Lederman Focus Group Interviews
Lederman, L. (1990). Assessing educational effectiveness: The focus group interview as a technique for data collection. Communication Education, 38 (pp.117-127).
- “The technique involves the use of in-depth, group interviews in which participants are selected because they are a purposive, although not necessarily representative, sampling of a specific population (p. 117).”
- “…homogeneity is an important prerequisite for meaningful exploration of the topic upon which the group is ‘focused’ (p. 117).”
- “…the emphasis in the use of group interviews on their ability to generate data about the ‘why’ behind the behavior; the ability to ask the kinds of questions that surveys don’t ask and that individual interviews, too, miss (p. 117).”
- “The sine qua non of the focus group interview is the ‘group-of-like-kind’ context which creates the freedom to discuss thoughts, feelings and behaviors candidly. The central assumption on which the use of FGIs is based is the therapeutic assumption regarding openness and candor. Candor is permitted both because the members of the group understand and feel comfortable with one another, and also because they draw social strength from each other. The group provides support for its members to express anxiety-provoking or socially unpopular ideas (Goldman, 1962) (p. 118).”
- There are 5 Fundamental Assumptions: (p. 118)
- “…people are a valuable source of information…”
- “…people can report on and about themselves…they are articulate enough to put into words their thoughts, feelings and behaviors…”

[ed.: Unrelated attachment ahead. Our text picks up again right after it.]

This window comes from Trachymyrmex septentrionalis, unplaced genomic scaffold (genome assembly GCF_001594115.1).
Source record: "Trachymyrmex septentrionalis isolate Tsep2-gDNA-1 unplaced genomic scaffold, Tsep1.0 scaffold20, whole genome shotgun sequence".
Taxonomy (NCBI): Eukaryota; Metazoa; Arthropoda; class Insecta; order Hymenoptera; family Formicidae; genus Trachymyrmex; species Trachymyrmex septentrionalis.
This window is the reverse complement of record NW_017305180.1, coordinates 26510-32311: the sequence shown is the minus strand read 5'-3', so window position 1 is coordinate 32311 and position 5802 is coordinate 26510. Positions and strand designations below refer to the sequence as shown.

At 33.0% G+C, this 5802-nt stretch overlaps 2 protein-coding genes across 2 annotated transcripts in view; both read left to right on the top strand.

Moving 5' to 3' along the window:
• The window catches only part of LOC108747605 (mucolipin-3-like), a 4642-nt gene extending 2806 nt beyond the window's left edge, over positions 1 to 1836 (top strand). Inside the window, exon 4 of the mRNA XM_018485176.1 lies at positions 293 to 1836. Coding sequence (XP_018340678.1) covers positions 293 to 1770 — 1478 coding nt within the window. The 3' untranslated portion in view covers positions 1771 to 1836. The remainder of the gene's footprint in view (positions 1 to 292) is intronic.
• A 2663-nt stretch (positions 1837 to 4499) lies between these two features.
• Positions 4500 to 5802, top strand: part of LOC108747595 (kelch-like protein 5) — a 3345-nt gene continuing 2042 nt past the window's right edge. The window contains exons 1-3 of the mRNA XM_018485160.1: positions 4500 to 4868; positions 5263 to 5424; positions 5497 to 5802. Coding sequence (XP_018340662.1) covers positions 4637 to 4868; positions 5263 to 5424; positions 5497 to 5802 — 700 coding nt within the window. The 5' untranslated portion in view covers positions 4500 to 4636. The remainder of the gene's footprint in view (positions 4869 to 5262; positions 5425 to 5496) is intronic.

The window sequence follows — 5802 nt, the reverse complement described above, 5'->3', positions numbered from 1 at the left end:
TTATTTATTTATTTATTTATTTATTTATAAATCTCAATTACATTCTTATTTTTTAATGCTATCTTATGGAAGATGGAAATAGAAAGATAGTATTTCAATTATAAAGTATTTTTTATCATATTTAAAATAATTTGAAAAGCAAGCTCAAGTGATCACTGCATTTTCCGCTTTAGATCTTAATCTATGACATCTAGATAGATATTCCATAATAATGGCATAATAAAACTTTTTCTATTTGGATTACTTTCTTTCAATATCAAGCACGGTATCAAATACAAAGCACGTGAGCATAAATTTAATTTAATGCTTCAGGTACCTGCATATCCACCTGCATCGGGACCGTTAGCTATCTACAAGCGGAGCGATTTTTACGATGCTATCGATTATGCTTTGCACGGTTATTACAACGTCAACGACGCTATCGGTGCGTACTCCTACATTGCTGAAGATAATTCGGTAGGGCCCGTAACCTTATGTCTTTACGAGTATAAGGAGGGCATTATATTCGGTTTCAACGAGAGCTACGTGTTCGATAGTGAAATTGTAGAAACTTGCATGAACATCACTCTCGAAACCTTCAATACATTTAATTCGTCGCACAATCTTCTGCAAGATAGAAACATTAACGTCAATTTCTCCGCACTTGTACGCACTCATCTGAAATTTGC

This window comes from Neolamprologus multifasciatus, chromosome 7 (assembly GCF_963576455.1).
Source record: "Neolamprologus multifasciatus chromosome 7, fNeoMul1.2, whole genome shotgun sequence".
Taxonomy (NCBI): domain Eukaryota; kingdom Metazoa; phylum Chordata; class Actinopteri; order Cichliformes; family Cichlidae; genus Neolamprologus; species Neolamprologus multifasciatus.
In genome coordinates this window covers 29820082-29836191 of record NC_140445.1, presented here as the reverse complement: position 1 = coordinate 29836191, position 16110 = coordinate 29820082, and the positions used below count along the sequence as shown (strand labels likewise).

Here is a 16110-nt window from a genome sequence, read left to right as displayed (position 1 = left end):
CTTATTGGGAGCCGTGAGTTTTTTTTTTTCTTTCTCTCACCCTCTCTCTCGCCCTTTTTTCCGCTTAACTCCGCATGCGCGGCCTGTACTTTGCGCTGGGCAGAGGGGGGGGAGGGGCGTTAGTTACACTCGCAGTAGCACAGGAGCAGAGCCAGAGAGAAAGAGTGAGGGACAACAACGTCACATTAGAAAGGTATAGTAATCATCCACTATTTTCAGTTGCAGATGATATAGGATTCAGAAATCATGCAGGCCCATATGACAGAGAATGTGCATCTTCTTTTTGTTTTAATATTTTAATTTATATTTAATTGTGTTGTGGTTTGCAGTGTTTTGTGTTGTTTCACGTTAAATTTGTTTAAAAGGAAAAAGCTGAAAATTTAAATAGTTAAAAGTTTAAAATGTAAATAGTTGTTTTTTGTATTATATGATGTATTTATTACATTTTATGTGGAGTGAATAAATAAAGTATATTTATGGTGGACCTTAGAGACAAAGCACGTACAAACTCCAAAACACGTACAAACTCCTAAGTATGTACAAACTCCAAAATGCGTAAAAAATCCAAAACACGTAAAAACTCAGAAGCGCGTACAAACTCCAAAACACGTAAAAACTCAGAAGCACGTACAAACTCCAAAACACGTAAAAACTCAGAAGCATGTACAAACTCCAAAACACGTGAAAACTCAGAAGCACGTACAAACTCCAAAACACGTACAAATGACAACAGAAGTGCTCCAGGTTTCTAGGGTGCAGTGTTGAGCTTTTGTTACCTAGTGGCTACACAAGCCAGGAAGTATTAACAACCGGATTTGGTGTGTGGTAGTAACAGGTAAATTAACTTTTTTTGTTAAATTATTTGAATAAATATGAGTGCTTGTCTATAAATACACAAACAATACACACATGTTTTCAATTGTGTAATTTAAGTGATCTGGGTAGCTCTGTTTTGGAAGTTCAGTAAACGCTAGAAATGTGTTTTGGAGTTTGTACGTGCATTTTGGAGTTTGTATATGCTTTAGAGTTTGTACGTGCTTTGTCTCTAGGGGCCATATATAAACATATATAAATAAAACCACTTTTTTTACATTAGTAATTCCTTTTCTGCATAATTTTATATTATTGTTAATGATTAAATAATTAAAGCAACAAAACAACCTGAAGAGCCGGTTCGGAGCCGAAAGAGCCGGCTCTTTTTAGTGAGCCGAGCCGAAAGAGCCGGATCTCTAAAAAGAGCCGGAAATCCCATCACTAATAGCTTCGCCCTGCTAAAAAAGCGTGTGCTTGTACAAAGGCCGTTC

- “…people need help in ‘mining’ that information…” The interviewers job is to be the miner.
- “…the dynamics of the group can be used to surface genuine information rather than creating a ‘group think’ phenomenon…”
- “…the interview of the group is superior to the interview of an individual…”
- The strengths and weaknesses of FGI are comparable to the strengths and weaknesses of interviews in general because they share the same subjects - people. The difference is that an interview has one person whereas a FGI has a group.
- “The information they share with one another differs in quantity and quality because of their common bond (p. 119).”
- “…the group provides a synergy which results in more than the sum total of what individuals alone could create. The group is ‘focused’ in on a topic of concern (p. 119).”
Advantages and Complexities Associated with Focus Group Interviews
- The technique was created by Merton, Fiske, and Kendall in 1956.
- “…the technique has been conceptualized as a kind of ‘depth’ interview designed to allow for deeper psychological reactions than interviews concerned only with a more superficial data collection (p. 119).”
- “In FGIs, the group rather than the individual is interviewed. The group potentially provides a safe atmosphere, a context in which the synergy can generate more than the sum of individual inputs (p. 119).”
- “The data generated in FGIs are often richer and deeper than data elicited in the one-on-one interview situation (p. 119).”
- FGI are typically 1 1/2 - 2 hours in length and has 7-10 people. They generate more data in a shorter period of time.